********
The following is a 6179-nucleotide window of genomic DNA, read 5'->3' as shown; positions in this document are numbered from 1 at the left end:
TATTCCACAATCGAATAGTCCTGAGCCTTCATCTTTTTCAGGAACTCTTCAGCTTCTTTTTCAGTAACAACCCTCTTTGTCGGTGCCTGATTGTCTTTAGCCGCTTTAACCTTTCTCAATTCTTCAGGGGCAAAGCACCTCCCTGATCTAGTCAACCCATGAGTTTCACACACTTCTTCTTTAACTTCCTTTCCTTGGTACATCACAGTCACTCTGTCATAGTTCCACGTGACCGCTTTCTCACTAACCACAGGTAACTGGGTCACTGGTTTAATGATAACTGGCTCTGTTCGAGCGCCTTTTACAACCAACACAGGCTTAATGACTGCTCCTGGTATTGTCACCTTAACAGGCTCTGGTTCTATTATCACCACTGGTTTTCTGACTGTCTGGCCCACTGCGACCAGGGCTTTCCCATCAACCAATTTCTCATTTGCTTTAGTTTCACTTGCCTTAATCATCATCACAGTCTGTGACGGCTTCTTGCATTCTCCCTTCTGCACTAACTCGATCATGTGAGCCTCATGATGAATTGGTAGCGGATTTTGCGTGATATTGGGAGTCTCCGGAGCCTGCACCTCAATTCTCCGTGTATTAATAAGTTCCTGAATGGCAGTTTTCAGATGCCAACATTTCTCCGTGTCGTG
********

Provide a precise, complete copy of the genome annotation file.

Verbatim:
The following is a 6179-nucleotide window of genomic DNA, read 5'->3' as shown; positions in this document are numbered from 1 at the left end:
TATTCCACAATCGAATAGTCCTGAGCCTTCATCTTTTTCAGGAACTCTTCAGCTTCTTTTTCAGTAACAACCCTCTTTGTCGGTGCCTGATTGTCTTTAGCCGCTTTAACCTTTCTCAATTCTTCAGGGGCAAAGCACCTCCCTGATCTAGTCAACCCATGAGTTTCACACACTTCTTCTTTAACTTCCTTTCCTTGGTACATCACAGTCACTCTGTCATAGTTCCACGTGACCGCTTTCTCACTAACCACAGGTAACTGGGTCACTGGTTTAATGATAACTGGCTCTGTTCGAGCGCCTTTTACAACCAACACAGGCTTAATGACTGCTCCTGGTATTGTCACCTTAACAGGCTCTGGTTCTATTATCACCACTGGTTTTCTGACTGTCTGGCCCACTGCGACCAGGGCTTTCCCATCAACCAATTTCTCATTTGCTTTAGTTTCACTTGCCTTAATCATCATCACAGTCTGTGACGGCTTCTTGCATTCTCCCTTCTGCACTAACTCGATCATGTGAGCCTCATGATGAATTGGTAGCGGATTTTGCGTGATATTGGGAGTCTCCGGAGCCTGCACCTCAATTCTCCGTGTATTAATAAGTTCCTGAATGGCAGTTTTCAGATGCCAACATTTCTCCGTGTCGTG